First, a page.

Seven Questions for UNLV Football Coach Tony Sanchez

The new Rebels leader on making the jump from high school, the Fertitta donation rumors and whether his old team could beat his new team


Photo by Jon Estrada

What’s the last week been like for you?

It’s been a whirlwind—from media, to going [before] the Board of Regents, to the press conference. A big part was saying goodbye to a wonderful group of kids [at Bishop Gorman High School] and a wonderful group of administrators and people who had supported me relentlessly for the last six years. It was emotional. It’s been crazy, but you don’t take jobs like this to rest. You understand that it’s going to be a grind, and you’re going to put in a lot of hours and burn the candle. And that’s fun, too.

Why was now the right time to make this move?

I’ve had a great 11 years as a head coach in high school and a couple more as an assistant. We’ve kind of accomplished all we can at the high school level. Obviously you can continue to do it, but I’ve always been one who looks for the next challenge, and this is a great opportunity to stay at home in a place that I love and to lead a university’s football program that can be successful.

I’ve had multiple [college coaching]opportunities. I’ve talked to a number of coaches about being a coordinator [or a] position coach and one school about a head coaching job. I wanted to make sure we saw the entire thing through at Bishop Gorman. That was something I was committed to—making sure we got it where it is today. There was some unfinished business [at Gorman] when I had certain opportunities. I actually talked to another school a year ago about the same situation, and it didn’t seem like the right time. But this one felt right.

What is your first priority, and what are some of your long-term goals for the program?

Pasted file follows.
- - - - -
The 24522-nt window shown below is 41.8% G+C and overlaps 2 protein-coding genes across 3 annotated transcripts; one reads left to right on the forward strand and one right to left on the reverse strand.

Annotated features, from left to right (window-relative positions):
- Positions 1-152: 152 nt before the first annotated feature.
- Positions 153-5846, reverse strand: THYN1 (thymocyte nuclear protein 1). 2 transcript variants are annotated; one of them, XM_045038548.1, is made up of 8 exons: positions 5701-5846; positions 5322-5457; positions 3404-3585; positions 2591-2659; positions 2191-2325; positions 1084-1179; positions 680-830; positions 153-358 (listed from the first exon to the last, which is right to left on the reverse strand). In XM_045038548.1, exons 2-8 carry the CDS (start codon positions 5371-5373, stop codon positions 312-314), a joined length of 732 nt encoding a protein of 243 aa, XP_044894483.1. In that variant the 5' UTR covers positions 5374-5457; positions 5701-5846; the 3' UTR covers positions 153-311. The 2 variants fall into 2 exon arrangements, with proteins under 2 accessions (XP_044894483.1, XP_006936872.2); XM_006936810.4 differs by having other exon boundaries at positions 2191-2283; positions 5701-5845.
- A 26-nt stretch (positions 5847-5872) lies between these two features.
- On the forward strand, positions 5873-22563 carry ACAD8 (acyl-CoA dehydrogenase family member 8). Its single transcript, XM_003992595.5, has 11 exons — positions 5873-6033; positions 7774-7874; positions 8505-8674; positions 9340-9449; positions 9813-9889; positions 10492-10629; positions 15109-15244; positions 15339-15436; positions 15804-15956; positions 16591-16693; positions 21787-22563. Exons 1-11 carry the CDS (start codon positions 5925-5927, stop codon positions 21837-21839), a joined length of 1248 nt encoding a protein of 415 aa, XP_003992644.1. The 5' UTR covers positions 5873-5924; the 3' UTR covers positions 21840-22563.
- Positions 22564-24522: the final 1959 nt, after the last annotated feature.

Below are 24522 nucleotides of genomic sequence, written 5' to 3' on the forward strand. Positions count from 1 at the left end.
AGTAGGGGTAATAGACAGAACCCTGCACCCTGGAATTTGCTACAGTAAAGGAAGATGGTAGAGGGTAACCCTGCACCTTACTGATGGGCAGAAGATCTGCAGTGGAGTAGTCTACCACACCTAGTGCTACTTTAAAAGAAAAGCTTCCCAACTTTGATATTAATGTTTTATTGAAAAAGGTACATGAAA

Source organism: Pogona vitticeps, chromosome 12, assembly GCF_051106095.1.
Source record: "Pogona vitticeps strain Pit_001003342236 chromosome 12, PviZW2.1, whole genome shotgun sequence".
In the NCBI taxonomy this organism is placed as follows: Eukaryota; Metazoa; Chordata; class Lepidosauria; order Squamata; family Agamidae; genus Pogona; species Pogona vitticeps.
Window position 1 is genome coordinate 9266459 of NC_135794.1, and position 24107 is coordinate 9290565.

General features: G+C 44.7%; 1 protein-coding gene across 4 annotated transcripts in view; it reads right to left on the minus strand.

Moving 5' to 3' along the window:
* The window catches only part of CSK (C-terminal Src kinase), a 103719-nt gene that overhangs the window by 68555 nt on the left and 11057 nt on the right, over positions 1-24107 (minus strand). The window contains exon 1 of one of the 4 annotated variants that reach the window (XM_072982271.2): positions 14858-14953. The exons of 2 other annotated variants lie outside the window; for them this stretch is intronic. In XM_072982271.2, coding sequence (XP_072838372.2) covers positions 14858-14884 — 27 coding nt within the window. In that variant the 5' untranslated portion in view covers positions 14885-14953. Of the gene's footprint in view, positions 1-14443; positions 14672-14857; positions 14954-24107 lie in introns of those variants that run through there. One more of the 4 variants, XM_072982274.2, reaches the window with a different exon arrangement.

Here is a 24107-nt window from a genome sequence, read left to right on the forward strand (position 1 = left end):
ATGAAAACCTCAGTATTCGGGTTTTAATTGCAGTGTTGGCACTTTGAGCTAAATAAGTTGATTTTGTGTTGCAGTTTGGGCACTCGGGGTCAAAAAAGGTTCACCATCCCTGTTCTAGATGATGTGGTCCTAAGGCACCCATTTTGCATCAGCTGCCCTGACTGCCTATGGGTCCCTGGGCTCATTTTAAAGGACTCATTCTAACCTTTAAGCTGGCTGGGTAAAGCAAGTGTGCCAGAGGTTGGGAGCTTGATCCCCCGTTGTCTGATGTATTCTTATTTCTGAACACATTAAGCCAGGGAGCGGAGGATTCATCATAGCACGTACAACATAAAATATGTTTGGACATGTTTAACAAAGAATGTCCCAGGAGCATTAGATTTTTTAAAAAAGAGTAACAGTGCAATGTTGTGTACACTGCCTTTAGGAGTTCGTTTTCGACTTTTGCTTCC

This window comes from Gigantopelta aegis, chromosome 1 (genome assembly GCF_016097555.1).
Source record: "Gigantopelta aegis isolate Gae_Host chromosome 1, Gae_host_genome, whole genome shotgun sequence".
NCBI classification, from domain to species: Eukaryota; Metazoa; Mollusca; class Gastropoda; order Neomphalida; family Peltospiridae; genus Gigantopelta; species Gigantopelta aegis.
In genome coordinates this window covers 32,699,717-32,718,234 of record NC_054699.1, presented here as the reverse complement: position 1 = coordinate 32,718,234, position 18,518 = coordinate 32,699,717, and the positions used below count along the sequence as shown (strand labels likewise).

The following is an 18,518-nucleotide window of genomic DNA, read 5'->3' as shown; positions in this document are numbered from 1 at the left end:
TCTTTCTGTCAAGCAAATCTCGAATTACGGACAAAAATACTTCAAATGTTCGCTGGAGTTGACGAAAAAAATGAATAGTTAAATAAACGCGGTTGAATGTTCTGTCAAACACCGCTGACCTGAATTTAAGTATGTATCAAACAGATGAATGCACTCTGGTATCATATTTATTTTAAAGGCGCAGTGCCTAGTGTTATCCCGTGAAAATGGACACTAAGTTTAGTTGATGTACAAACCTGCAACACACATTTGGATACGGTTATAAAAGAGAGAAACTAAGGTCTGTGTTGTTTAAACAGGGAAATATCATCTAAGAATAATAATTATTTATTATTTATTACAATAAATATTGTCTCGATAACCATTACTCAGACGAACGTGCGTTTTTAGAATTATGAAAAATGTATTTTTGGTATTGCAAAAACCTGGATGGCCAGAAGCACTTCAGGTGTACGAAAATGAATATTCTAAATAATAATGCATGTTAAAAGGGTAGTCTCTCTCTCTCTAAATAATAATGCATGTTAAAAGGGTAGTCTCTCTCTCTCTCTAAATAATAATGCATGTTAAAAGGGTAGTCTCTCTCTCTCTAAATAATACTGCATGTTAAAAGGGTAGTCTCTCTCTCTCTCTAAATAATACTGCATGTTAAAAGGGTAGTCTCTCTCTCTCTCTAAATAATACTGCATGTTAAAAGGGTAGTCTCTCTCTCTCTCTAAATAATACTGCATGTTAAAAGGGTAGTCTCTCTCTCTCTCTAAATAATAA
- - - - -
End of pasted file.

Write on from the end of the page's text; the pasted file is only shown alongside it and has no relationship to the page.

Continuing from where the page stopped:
The biggest thing immediately was [getting] a staff together. Let’s see where we are on the recruiting trail, and evaluating our guys, evaluating our current team.

Moving forward, there are things we need to bring to the community and that we need support on. We need a quality football facility. From weight room to coaching offices to meeting rooms, academic centers, computer labs, training table—we need to have a football complex. Like the Mendenhall Center and how that houses the basketball program, we need something like that for Rebel football.

Before you were hired, there was much speculation about Lorenzo Fertitta committing money to the program if you got the job. What is your relationship with him?

I’ve got a great relationship with that family, based on my relationship with Bishop Gorman and [the Fertitta family’s] love for the school. They’ve done some tremendous things for that school and this entire community. We’ve got Fertitta Middle School and a tennis complex here at UNLV that’s already named after the family. They’ve been unbelievable for this community. But a lot of things were said and a lot of things were alluded to that just weren’t factual at all. And a lot of people just kind of misstepped when they wrote those things.

We’re going to ask everybody in this community to step up and help. One family can’t fix anything. It’s going to take a group of people coming together who believe that Rebel football can be successful. If they can step up and support the kids and support us and our vision and get everybody engaged, I think we have a great opportunity to get those things done.

Was there any indication during your hiring process that Fertitta would support the program financially?

Absolutely not.

If there’s a local player who is considering schools like Oregon, Arizona and USC, how do you get UNLV onto that list?

You can’t wait until their senior year for them to know who you are. We’ve got to be out there, we need to be out in the community. We need to show some progress, we’ve got to show some initiative by people investing in facilities and doing those things. But we’ve got to recruit the Las Vegas kid. There’s a lot of talent here. … I know that’s easier said than done, but we’ve got to identify kids early, we’ve got to get to know them, they’ve got to get to know us, and we’ve got to get into the conversation. I don’t care where their other opportunities are, we’ve got to be in consideration.

 The 2014 undefeated state-champion Bishop Gorman team vs. UNLV on a neutral field—what happens? 

That’s a really silly question. You’re talking about college athletes who are on full scholarship. There’s no high school in the country that can compete with any college at any level. You’re talking about grown men. I think people who don’t understand football might consider that. But it’s not even in the equation.

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